You nailed it. It is for me. I know everyone’s different, but what I believe for me at that point in my life, why I made that choice, was having gone through that near-death experience. That’s the best way I can describe it. I remembered all the people that I loved and you don’t take anything with you. That knowing is always in me, so that was why the only thing that was important are these two young little souls that I have and want to take care of. That was an easy decision. You can always get stuff. I took the pictures with me, but I do agree with you. My big belief is that’s all that’s important in life is those you love, loving them and caring with your family, friends, anyone.

You continue down the path and you’re much more determined on the path that you want to go, so you end up going to grad school and you’re working a couple of jobs.

I realized that in my profession. I only had my bachelor’s to make money and be responsible financially for the boys. No matter what, I was going to be the one, so I had to get my masters and I was working full time. The second job was aerobics, so I would do that after school. I got accepted probationary and I took all night classes as many as I could. Then it came to a point where I go one day a week and then it was like, “No, you got to be there full-time.” Now is the point where I go, “I need the money.” Here’s the timeline. There’re so many things that went on. I got sick from the eating disorder.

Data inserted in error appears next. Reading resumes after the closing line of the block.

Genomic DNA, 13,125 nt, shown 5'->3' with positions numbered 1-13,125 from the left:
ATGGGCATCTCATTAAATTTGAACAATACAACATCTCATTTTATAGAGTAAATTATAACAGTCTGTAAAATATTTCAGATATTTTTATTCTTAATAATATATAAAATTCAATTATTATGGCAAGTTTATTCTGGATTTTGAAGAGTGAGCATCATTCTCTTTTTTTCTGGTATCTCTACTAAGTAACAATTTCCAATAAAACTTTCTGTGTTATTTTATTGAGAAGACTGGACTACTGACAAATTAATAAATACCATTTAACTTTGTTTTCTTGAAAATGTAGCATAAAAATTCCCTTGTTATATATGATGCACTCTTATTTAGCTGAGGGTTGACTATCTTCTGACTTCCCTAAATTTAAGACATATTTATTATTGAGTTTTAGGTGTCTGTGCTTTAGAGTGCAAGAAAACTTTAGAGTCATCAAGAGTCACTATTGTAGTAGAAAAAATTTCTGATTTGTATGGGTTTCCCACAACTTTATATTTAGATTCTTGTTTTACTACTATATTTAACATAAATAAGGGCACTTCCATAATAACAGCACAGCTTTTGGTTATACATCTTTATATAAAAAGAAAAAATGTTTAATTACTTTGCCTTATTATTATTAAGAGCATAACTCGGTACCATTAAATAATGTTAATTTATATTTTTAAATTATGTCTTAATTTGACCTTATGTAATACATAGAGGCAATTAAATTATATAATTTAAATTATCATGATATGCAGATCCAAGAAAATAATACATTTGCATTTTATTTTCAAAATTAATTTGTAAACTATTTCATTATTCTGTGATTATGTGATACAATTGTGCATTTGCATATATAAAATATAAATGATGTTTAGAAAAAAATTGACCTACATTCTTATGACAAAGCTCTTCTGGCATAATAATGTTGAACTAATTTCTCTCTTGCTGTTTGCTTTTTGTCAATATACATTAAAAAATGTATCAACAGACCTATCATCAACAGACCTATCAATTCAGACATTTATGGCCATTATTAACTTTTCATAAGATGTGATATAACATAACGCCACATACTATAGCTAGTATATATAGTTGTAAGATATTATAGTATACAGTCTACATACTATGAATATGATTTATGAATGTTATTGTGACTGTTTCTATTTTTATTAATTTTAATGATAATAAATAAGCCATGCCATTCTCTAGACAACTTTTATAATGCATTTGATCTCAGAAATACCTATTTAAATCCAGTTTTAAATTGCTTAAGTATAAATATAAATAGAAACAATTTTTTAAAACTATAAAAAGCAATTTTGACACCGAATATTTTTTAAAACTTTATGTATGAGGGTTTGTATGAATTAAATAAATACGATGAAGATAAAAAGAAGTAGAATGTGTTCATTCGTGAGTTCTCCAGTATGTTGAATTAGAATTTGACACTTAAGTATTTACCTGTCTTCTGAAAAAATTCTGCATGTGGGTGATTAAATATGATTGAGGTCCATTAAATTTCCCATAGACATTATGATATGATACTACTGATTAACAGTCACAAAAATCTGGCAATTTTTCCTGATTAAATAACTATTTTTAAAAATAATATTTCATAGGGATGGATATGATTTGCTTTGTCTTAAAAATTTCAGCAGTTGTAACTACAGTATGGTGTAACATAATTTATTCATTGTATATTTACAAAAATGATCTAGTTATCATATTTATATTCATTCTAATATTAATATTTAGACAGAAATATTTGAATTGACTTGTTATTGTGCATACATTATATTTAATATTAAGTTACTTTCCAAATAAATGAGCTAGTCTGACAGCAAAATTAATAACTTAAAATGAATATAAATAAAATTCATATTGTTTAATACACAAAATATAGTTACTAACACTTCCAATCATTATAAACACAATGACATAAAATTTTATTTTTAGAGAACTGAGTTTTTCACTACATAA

FYS 50 | Christine Schwan Yoga

Christine Schwan Yoga: I couldn’t control an ex‑husband, I couldn’t control family or friends. The only thing that I felt I could control was eating.

Why is it that women have eating disorders and guys don’t have eating disorders? Is it body image things? You talked about control earlier.

I can’t speak for anyone else and I can only suppose you as a male, but for me, it is all about control. It wasn’t about the body image at all. It was about what I can control. I couldn’t control an ex‑husband, I couldn’t control family or friends. The only thing that I felt I could control was eating. As crazy as it sounds, it’s like, “I’m going to have a little bit of control over that.” I went through counseling through that and that was the essence of what they thought they were sharing with me that it’s about control. I couldn’t look at myself and go, “I get it. That’s what I was doing it.” It wasn’t body image for me and so I can’t speak for any other women. You give me your opinion, Mark, but I feel that men have the ability to control more things. Given how the society was back then, I’m about your age, men could go out and get a job easily versus a woman. It’s just different. Maybe that might be one of the things, but for women, that’s one thing I can control.

I can give you my opinions, but at the end of the day, maybe you’re right, maybe you’re wrong in terms of if males, especially white males, have advantages, we probably do. I don’t ever want to speak my opinion about what women have or have no opportunity to or African-Americans where there has been discrimination, and so the same opportunities aren’t there. That makes sense to me, but it’s hard to walk on those shoes if you haven’t walked in those shoes.